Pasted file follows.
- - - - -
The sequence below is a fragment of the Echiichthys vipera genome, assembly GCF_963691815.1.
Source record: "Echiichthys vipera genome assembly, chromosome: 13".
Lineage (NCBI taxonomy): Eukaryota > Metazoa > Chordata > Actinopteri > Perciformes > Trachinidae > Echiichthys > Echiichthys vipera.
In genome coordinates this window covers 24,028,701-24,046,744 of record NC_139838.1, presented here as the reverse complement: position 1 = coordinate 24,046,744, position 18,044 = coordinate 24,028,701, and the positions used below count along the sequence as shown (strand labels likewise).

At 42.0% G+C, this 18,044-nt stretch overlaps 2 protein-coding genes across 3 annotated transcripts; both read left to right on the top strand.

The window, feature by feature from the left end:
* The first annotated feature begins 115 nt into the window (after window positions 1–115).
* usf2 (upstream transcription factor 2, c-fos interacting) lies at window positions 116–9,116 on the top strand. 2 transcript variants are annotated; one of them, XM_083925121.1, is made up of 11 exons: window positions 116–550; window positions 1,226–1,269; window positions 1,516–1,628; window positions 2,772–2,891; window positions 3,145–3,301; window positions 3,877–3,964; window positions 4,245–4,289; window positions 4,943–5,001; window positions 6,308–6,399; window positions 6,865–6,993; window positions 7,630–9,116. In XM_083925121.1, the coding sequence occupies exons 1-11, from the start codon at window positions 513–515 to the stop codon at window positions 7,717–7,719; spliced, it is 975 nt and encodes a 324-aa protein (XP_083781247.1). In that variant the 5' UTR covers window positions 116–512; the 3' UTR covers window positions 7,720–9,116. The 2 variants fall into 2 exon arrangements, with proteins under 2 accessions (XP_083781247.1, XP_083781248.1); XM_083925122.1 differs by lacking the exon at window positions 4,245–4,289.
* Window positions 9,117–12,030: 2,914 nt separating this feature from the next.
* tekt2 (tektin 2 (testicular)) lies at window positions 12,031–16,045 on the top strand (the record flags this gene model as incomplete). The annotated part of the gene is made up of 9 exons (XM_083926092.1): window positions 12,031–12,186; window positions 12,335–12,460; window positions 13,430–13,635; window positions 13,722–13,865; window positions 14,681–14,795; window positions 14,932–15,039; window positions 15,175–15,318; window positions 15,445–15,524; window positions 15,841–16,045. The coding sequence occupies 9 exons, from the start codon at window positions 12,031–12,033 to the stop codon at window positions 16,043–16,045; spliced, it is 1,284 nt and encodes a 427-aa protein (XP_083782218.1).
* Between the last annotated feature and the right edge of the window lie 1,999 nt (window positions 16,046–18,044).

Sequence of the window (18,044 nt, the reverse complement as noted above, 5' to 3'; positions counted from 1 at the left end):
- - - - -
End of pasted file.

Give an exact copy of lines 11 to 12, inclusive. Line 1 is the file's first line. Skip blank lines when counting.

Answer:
* Between the last annotated feature and the right edge of the window lie 1,999 nt (window positions 16,046–18,044).

Sequence of the window (18,044 nt, the reverse complement as noted above, 5' to 3'; positions counted from 1 at the left end):